Legislators hear Riverland bonding request

Published 9:41 am Thursday, August 27, 2015

A bonding request made by Riverland Community College is important for the economic health of southern Minnesota, school administrators told state legislators Wednesday afternoon at Riverland.

“In southern Minnesota unemployment is really low,” said Matt Bissonette, Riverland dean of academic affairs. “It’s vitally important for the college and our workforce that people are coming to school here.”

As part of a tour with the Minnesota House Capital Investment Committee, Riverland students, staff, faculty and administration, community members and business partners, legislators heard details about the project that the bonding dollars would support.

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College officials are requesting $7.43 million that would go toward renovating outdated space to relocate truck driving and collision programs from Austin to Albert Lea and integrates those programs into shared spaces with auto service and diesel programs.

The adjacent, vacant Gateway Building is planned for demolition if the project is approved. The project includes 8,734 square feet of new construction to increase the amount of space available for programs.

The programs benefiting from the project are designed to serve underrepresented populations, including veterans and those returning to the workforce, according to the college. The project will benefit local businesses and industries who employ graduates of the various trade and industrial programs.

“In funding our capital request we can concentrate programs here and provide a more modern facility for industrial technology programs,” said Riverland President Adenuga Atewologun.

He specifically mentioned a synthesis between the auto repair, truck driving, machining and repair programs at Riverland.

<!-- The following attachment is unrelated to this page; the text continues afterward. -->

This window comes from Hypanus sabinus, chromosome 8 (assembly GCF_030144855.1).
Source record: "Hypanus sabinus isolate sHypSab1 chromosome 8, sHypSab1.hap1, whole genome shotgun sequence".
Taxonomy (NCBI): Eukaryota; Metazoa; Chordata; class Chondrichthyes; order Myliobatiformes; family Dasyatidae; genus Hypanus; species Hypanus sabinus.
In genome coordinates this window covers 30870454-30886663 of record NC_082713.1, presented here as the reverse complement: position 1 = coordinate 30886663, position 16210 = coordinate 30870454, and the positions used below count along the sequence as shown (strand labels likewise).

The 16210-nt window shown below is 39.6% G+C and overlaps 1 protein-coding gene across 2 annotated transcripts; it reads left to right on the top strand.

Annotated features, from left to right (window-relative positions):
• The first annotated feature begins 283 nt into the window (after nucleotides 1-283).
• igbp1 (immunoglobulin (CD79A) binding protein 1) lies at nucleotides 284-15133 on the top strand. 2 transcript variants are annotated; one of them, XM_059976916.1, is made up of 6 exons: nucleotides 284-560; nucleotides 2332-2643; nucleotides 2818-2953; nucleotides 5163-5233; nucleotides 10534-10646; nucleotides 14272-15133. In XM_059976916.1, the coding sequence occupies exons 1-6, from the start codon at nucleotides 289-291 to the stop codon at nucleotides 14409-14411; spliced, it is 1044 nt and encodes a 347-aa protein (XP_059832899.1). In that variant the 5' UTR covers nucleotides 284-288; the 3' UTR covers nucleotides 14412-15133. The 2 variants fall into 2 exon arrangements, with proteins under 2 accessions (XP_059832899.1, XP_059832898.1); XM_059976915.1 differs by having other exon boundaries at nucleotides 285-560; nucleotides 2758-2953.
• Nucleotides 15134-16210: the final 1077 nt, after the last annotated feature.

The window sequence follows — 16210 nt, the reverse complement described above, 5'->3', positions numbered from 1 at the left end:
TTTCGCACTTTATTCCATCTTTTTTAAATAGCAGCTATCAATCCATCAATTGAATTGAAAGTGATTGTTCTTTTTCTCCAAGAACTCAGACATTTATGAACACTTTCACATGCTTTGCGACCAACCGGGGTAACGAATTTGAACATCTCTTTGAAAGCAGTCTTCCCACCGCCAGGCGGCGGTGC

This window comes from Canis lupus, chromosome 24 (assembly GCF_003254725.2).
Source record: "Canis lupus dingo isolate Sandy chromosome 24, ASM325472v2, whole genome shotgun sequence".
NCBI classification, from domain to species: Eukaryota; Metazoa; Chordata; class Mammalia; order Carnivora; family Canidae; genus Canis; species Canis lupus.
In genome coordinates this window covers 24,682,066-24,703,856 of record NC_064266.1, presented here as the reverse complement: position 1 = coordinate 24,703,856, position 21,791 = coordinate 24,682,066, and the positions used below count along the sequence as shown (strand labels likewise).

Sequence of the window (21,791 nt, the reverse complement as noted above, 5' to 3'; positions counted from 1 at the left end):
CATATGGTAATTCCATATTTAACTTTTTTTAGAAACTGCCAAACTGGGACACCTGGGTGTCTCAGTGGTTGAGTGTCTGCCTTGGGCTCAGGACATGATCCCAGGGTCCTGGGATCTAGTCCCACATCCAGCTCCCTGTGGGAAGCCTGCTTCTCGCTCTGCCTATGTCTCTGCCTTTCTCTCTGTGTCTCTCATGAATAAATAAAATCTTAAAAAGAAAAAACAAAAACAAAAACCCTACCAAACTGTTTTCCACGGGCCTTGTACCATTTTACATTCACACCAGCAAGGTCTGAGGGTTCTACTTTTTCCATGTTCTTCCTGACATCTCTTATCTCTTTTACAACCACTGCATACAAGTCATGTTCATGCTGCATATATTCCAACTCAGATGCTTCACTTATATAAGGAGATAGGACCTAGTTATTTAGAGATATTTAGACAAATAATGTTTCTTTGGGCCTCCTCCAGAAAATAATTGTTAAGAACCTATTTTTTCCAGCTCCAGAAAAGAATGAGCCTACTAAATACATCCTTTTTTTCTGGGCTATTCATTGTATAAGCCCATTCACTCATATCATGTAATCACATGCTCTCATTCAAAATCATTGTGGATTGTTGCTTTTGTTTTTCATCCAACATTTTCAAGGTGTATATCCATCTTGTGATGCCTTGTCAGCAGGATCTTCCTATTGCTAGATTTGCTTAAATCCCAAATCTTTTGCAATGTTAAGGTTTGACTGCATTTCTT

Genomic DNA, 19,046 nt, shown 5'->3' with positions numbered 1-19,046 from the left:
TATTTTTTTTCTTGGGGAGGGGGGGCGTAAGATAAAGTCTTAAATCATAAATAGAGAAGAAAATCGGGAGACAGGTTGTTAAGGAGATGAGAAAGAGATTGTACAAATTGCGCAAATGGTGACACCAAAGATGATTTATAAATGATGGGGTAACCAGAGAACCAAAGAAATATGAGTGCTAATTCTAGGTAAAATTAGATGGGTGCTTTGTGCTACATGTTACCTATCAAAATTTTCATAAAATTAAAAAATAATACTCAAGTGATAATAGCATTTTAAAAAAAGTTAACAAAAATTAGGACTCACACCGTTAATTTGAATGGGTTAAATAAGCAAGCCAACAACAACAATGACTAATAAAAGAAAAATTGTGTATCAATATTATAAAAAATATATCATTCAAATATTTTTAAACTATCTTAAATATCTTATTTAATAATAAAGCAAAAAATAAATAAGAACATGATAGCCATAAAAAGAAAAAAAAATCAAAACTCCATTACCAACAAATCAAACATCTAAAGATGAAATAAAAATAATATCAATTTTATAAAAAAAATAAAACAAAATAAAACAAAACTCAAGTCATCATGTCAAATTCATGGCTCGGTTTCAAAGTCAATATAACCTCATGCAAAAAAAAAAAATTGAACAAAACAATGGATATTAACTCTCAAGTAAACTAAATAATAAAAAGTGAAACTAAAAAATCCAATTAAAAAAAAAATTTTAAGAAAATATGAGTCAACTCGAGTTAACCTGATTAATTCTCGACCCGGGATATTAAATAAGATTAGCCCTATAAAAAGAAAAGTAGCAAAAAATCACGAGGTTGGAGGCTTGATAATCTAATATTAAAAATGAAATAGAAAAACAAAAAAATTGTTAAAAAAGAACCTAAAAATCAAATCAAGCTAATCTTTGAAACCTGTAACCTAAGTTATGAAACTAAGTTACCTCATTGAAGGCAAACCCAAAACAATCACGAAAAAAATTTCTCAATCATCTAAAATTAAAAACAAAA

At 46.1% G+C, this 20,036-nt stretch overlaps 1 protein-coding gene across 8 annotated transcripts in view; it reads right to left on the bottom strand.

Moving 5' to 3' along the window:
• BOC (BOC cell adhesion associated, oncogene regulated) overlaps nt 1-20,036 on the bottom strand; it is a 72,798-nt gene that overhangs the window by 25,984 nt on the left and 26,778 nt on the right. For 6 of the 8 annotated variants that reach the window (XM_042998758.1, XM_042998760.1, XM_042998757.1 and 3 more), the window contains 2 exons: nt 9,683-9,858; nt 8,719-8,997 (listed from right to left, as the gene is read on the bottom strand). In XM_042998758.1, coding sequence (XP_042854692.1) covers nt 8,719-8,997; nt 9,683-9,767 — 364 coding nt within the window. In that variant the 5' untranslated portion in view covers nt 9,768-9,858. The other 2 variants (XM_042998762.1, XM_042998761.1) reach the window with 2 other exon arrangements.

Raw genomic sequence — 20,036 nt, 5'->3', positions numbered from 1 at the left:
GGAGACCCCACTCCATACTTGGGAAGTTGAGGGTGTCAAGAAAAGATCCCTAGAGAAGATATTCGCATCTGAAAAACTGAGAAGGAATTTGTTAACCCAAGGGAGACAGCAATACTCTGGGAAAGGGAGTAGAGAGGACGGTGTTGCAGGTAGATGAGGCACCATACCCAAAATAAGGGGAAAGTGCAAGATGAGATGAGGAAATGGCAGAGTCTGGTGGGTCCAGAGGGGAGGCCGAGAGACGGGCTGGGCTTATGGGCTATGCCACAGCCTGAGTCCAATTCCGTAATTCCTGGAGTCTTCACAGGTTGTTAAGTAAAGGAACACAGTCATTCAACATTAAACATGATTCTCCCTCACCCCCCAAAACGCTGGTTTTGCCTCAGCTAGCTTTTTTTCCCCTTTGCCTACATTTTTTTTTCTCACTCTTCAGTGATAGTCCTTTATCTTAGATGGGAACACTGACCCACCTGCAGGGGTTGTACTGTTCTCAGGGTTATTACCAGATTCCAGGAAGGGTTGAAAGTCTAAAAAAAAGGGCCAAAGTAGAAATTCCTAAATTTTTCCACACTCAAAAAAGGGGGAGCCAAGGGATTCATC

School administration said the trip was important for the school’s bonding request.

“This really gives the legislators an idea just how important this project is to the college and to the industries we try to support,” Bissonette said.

A decision at the state level on the bonding request will likely be made by May. Deliberations on the bonding request will begin in March. The project will be considered along with other bonding requests across the state, according to Paul Torkelson, R-St. James.

“We’re gathering information from many different sources,” Torkelson said. “We’re looking at how close to being ready and pertinent these projects are.”

He said there are currently $3.2 billion in bonding requests from across the state and that needs to be reduced by approximately 75 percent.

“We want to make sure we have an up-to-date facility and equipment,” Torkelson said.

Bissonette gave a description of what the project will accomplish for the school, including increased space for the school’s truck driving and diesel program.

School officials said space that is currently not accessible would be opened up if the project was completed.

About Sam Wilmes

Sam Wilmes covers crime, courts and government for the Albert Lea Tribune.

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